By Ross Newhan
Name a department (management and development in particular) and the St. Louis Cardinals are so respected in baseball that any club thinking of trading with them has to be leery about being had.
I'm not saying the Angels were had Friday when they traded Peter Bourjos for David Freese (those were the two principals), but this much is certain:
The Gold Glove caliber upside of center fielder Bourjos, at 26, is far beyond that of 30 year old third baseman Freese, who went backwards in every way last season.
Of course, if Bourjos had played more than 55 games and wasn't coming off wrist surgery the Angels might have either 1) decided to keep him as their center fielder or 2) pried Shelby Miller or another young starting pitcher away from the talent rich Cardinals.
So far in this baseball winter, for what the Angels are willing to give up (and with Bourjos' value having taken that injury marred hit in 2013), the Angels haven't been able to manufacture interest among the few teams possibly willing to deal a young starting pitcher.
It's a complicated situation with which General Manager Jerry DiPoto is dealing.
He won't trade Mike Trout, can't unload the contracts of either Josh Hamilton or Albert Pujols, and would prefer not to trade either Mark Trumbo or Howie Kendrick.
In addition, with 10 roster players already guaranteed $126 million and another nine (including Freese) eligible for arbitration, and with Arte Moreno putting a payroll ceiling at the luxury tax level of $189 million, DiPoto has to take a bargain route in free agency, a pitching market that is thin and quickly getting thinner.
The goal is to find two starting pitchers and rebuild the bullpen in front of closer Ernesto Frieri. Initially, the Angels only needed one starting pitcher, but because of the dollar restraints they refused to go beyond a three year, $24 million offer to their own free agent, Jason Vargas, who got that fourth year and $32 million from Kansas City.
So, with the pitching void taking on the appearance of an albatross, DiPoto opted to use Bourjos to fill a vacancy at third base.
The National League champion Cardinals are delighted.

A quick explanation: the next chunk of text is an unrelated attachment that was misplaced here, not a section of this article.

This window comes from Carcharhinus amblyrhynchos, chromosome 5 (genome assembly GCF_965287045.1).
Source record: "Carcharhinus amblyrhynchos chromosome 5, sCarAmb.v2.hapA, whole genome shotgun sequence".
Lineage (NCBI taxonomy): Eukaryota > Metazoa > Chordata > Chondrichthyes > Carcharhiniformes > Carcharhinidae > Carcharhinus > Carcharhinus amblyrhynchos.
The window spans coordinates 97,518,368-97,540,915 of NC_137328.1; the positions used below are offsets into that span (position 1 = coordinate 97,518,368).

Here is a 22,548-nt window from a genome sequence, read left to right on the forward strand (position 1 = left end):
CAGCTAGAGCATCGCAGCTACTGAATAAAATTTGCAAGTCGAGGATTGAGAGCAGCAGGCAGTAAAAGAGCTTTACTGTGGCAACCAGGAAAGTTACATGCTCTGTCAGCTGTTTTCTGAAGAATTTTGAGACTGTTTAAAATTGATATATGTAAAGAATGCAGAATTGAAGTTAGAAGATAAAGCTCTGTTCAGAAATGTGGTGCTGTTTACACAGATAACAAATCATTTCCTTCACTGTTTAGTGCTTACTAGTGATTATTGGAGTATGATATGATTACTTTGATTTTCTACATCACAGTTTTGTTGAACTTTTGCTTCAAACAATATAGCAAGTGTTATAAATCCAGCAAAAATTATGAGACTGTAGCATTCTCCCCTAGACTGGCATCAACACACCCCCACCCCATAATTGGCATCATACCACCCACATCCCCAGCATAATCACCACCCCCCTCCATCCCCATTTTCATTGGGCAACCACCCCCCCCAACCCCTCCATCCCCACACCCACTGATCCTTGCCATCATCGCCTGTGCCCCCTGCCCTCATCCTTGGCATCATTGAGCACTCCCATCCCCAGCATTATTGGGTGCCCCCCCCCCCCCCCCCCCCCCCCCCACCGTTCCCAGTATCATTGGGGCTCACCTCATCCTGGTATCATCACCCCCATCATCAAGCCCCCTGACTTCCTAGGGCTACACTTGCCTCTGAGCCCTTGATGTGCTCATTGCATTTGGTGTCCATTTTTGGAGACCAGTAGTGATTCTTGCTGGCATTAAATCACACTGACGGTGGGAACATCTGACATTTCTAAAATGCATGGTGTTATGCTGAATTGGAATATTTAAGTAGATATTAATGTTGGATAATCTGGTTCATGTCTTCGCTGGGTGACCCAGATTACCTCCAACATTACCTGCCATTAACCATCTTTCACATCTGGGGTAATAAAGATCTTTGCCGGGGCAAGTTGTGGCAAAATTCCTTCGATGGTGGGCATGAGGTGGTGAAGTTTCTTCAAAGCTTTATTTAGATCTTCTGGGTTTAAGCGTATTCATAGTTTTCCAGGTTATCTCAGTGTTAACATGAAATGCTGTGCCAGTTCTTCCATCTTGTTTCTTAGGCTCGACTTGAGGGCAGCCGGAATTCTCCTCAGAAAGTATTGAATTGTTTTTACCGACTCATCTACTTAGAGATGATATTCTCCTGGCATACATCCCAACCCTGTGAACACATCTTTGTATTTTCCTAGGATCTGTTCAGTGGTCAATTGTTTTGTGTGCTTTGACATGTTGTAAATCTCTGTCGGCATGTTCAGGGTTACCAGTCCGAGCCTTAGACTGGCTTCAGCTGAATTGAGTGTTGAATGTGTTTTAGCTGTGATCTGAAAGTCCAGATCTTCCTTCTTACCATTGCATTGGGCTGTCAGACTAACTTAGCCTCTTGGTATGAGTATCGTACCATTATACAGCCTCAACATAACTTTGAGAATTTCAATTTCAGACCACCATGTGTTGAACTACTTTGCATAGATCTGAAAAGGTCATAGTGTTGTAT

They ended their postseason hoping to dump Freese, move Matt Carpenter from second base to third and put the young prospect, Kelton Wong, at second. They are also now in position to use Bourjos, assuming he is 100% and back to 2011 form when he stole 22 bases, led the league in triples and slugged .438, at any of the outfield positions, particularly center, where John Jay is no longer that entrenched.
If the Cardinals are counting on Bourjos to rebound, the Angels are hoping the same for Freese, who was MVP of both the 2011 LCS and World Series and then slugged 20 homers and batted .293 in 2012 before opening last season on the disabled list with a back strain and slipping to nine homers and a .262 average while ranking 33rd defensively among major league third baseman.
While Freese may or may not be in decline, he is a better choice than any of the internal options for the Angels, who will also be hoping that Kole Calhoun is ready for a fulltime outfield role with Trout staying in center fulltime.
There were two other players in the trade and both may prove to be more than throw ins.
Fernando Salas, 28, could fill a bullpen role with the Angels, and Randal Grichuk, 22, could in time join the St. Louis outfield.
Grichuk was a first round selection of the Angels in 2009 (selected, in fact, ahead of Trout) and hit 22 homers in double A last season, a standout season in a thin minor league system.
Clearly, there is more than one way in which time will be the determining factor in this trade, but the Angels have a historic knowledge of the inherent risk in dealing with the Cardinals.
In March of 2000 outfielder Jim Edmonds, then in a comparable situation to Bourjos, went to St. Louis and won six consecutive Gold Gloves and played in two World Series.
That time, at least, the package coming to Anaheim included Adam Kennedy, a seven year fixture at second base for the Angels and a key to their 2002 LCS (he was MVP) and World Series victories.
That time, at least, there was an upside on both sides.